A fridge is nothing but a heat pump. It should have a summer and winter setting where in summer the waste heat (all of the electricity consumed by it) is fed in the duct leading to the outside of the home (like the dryer). Ditto for the oven and dishwasher (the stove usually already has a rudimentary system).
As it is today all these waste energies are released into the home and subsequently pumped outside using the A/C system. A very inefficient approach.

John Dwight
John Dwight

The point is - as a percentage of electricity in a single household, these devices are still negligible. And it is a typical abuse of psychology when advocates aggregate number across the area so large that they get horrible-sounding number. The fact is, you can save much more with devices that waste large amounts of energy, like A/C or heating. This seems like advocacy for more mindless bureaucratic intervention, which is needed exactly because these suggestions are simply not economical - they will cost you much more in your comfort than addressing more power hungry devices, insulating your home, upgrading to more efficient heating system, etc. For example you should NOT unplug your telco equipment, including set top box, and sometimes is that stated even in user agreements - telco needs equipment on to perform regular upgrades, network quality monitoring, and similar.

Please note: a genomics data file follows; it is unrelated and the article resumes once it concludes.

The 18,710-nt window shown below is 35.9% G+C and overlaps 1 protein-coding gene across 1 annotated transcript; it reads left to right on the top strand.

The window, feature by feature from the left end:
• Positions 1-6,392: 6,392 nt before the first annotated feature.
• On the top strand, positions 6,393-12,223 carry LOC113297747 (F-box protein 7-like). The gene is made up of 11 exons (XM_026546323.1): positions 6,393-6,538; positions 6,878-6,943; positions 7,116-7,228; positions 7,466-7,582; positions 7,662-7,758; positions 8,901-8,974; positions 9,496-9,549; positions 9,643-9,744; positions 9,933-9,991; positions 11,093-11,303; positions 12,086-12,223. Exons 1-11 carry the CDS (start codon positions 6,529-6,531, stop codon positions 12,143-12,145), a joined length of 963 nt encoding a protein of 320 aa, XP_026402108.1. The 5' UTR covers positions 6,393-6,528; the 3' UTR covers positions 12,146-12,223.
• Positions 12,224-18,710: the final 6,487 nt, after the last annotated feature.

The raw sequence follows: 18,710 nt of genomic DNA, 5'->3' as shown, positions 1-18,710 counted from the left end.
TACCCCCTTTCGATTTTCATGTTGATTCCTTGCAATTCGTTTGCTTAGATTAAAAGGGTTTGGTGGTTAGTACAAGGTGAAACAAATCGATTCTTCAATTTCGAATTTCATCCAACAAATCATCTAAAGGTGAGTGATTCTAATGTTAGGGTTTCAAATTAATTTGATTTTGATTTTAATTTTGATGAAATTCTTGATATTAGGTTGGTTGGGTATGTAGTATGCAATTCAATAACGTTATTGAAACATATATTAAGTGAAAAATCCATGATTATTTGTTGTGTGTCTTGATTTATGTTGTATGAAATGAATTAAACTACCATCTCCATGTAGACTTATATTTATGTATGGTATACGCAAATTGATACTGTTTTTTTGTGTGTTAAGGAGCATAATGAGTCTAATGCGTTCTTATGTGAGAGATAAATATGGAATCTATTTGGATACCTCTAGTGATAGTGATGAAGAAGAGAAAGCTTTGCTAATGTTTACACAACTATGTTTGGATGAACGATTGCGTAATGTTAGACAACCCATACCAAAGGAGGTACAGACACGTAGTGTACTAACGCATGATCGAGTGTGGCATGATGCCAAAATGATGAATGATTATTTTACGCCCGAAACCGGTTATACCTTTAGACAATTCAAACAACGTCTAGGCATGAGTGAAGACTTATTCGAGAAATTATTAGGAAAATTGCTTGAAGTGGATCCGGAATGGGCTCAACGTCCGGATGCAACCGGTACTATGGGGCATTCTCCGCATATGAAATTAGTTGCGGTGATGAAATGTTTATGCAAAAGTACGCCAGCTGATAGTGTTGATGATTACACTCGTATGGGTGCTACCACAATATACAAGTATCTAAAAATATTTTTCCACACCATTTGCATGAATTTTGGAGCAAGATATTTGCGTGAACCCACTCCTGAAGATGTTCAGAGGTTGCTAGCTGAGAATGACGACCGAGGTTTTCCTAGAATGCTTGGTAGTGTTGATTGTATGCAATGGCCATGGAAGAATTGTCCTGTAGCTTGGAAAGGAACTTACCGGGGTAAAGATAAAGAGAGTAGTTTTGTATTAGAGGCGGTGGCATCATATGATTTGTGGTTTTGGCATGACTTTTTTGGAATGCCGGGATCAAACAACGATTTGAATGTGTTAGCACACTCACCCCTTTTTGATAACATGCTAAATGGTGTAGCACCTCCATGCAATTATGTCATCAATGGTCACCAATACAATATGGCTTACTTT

John Dwight
John Dwight

The point is - as a percentage of electricity in a single household, these devices are still negligible. And it is a typical abuse of psychology when advocates aggregate number across the area so large that they get horrible-sounding number. The fact is, you can save much more with devices that waste large amounts of energy, like A/C or heating. This seems like advocacy for more mindless bureaucratic intervention, which is needed exactly because these suggestions are simply not economical - they will cost you much more in your comfort than addressing more power hungry devices, insulating your home, upgrading to more efficient heating system, etc. For example you should NOT unplug your telco equipment, including set top box, and sometimes is that stated even in user agreements - telco needs equipment on to perform regular upgrades, network quality monitoring, and similar.

Ketan Rindani
Ketan Rindani

In India we have switches attached to plug-in points. So if you are not using the device, you can simply switch off the power point. The set-top box is mostly on standby though (in my house and probably in most). Our cable guy said you should always keep it on - it does not take up much energy. I will have to keep it off now, as our electricity bills are higher than they should be.